A federal lawsuit says the Clinton team and the Democratic National Committee went around campaign finance laws by pouring money into state parties that then sent the funds back to the DNC to help Clinton…

The Committee to Defend the President, a pro-President Trump PAC, first filed a complaint with the Federal Election Commission in December. But the authorities didn’t take action before a required deadline…

The FEC complaint alleges “an unprecedented, massive, nationwide multi-million dollar conspiracy” in which Dems and Clinton’s camp were “effectively laundering nearly all contributions” given to the Hillary Victory Fund.

That fund is a so-called joint fundraising committee that allowed Clinton to raise money for her campaign and local state parties simultaneously. Possible due to looser campaign finance rules, this type of fund meant Clinton could raise $350,000 or more from a single rich donor.

Backer said most money raised for state parties by the Hillary Victory Fund were then passed back to the DNC and on to Clinton’s campaign.


Daily Beast: The Rise of the Congressional Reformers Caucus

By Eleanor Clift

An entire wall of Meredith McGehee’s K Street office is covered with white boards that track current and past members of Congress who are aligned with the newly launched Congressional Reformers Caucus.

A longtime ethics-in-government activist, McGehee is the executive director of Issue One, an advocacy group founded in 2014 that works to restore confidence in government and reduce the role of money in politics.

A map shows former members of Congress in just about every state signing on to reduce pay-to-play politics and increase disclosure and accountability. It’s easy to commit once you’re out of office. But now, in what’s considered a big breakthrough, 26 current members-evenly divided between Republicans and Democrats-are forming a Congressional Reformers Caucus…

Among the ideas the caucus is exploring are a ban on fundraising while the House is in session, an “Honest Ads” act that would have paid political ads on the Internet carry a disclaimer on who takes responsibility, similar to those on television ads, and more disclosure around leadership PACs that blur the line between official and personal use.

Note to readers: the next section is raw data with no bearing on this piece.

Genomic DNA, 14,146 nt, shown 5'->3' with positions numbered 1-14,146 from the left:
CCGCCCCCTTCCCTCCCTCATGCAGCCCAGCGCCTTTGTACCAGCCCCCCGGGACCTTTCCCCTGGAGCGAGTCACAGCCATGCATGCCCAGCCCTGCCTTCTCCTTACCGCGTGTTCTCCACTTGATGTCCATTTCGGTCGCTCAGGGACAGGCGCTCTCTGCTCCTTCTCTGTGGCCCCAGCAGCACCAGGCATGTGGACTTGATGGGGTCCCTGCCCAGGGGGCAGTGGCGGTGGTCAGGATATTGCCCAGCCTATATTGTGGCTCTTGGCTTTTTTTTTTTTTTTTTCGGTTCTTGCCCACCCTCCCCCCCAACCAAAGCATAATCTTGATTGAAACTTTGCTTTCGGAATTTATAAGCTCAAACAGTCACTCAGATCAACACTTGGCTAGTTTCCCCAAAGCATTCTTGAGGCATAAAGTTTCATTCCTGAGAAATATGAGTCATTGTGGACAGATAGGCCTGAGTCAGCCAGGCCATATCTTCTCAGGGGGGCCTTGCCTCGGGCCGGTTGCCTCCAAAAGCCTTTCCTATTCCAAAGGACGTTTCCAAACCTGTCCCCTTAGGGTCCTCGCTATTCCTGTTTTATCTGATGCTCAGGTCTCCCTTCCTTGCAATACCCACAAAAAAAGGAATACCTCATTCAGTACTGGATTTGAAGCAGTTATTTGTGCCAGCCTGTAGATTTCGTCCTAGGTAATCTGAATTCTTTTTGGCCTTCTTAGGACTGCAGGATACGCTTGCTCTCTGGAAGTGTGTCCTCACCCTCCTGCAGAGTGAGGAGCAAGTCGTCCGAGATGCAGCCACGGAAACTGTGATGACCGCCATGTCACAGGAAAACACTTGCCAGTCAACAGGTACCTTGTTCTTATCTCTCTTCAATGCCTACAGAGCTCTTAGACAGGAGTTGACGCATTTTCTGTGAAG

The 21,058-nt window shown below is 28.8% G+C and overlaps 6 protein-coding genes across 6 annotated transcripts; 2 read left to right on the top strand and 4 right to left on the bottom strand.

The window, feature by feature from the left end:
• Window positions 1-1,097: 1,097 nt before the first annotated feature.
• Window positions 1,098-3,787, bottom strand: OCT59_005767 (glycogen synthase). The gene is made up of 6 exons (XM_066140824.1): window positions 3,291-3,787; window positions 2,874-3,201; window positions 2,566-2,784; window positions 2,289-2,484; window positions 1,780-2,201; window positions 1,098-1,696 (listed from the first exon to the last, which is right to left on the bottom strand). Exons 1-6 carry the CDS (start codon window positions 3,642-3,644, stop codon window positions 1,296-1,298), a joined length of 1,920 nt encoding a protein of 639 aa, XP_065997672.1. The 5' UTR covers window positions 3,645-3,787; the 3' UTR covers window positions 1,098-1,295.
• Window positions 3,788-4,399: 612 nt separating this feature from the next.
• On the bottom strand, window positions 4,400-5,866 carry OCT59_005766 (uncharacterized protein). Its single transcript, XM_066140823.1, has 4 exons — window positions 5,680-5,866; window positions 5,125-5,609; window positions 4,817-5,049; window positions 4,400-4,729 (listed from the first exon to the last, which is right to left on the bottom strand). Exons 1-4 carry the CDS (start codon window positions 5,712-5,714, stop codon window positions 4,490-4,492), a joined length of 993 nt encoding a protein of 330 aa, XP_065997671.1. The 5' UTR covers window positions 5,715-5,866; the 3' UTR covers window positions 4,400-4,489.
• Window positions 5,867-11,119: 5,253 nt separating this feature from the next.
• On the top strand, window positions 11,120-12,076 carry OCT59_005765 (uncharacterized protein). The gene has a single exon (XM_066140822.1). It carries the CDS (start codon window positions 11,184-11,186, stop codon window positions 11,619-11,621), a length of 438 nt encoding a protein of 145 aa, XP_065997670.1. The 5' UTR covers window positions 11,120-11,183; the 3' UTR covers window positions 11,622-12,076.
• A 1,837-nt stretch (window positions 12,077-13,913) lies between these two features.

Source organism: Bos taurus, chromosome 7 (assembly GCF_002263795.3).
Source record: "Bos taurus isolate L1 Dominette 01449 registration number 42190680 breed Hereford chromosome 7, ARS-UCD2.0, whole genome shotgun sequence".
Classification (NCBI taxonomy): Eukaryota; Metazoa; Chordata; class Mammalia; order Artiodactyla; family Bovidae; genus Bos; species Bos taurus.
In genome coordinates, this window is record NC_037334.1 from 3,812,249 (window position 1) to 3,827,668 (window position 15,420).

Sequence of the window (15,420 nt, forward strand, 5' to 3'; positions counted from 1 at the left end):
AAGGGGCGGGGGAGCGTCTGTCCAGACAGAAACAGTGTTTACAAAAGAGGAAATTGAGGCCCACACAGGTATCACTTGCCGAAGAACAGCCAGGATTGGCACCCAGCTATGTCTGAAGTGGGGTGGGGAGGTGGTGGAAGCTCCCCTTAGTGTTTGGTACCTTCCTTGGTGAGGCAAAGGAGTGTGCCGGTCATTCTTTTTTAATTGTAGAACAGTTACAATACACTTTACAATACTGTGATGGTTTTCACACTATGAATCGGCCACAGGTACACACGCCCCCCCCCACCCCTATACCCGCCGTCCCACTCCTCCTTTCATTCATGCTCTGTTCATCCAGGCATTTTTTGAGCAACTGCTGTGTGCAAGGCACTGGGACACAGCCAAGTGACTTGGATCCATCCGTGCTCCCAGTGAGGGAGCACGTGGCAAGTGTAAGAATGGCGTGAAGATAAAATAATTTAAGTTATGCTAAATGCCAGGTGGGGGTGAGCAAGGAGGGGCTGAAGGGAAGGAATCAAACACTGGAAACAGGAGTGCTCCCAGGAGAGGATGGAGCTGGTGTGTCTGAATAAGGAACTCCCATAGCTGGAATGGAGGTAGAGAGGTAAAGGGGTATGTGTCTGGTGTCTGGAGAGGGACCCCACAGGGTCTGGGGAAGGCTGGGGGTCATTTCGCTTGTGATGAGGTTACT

Utica Observer-Dispatch: CNY must play role in fixing politics now

By Richard Hanna and John McHugh

[T]wo threats that every New York voter should demand Congress address are dark money and foreign disinformation campaigns in our elections. The lack of political will to take common-sense action on these issues is emblematic of everything wrong with our political system today…

This “dark money” system allows a few well-heeled individuals to have much larger sway over the direction of our country, leaving voters without the information they need to know who is trying to win their vote, and why. It also feeds extreme partisanship in Congress when politicians are worried that every vote they take will result in millions of dollars being spent against them most originating from outside their districts.

Congress must tackle dark money in a way that protects voters’ right to a transparent electoral process while also safeguarding their sacred First Amendment right to free speech…

The bipartisan Honest Ads Act, which is the best first step to begin addressing the loopholes that allowed foreign powers like Russia to inundate voters with propaganda on Facebook and Twitter, has yet to even receive a hearing…

With these monumental problems in mind, we, along with our former colleagues Rep. Sherwood Boehlert (R-New Hartford), Rep. Steve Israel (D-Long Island), Rep. Amory Houghton (R-Corning) and Rep. Matthew McHugh (D-Ithaca) are talking with members of the community, business leaders and other former elected officials from Central New York in the weeks and months ahead as part of Issue One Action’s national “Fix Politics Now” campaign about how to end the D.C. culture of hopeless gridlock.  


AP News: US lifts secrecy on foreign lobbying opinions

By Chad Day and Eric Tucker

The Justice Department is opening up about the advice it has given to lobbyists who work for foreign governments and political interests.

For the first time, the public is able to read advisory opinions the department has issued to lobbyists, public relations professionals and others about whether they need to register under the Foreign Agents Registration Act, or FARA.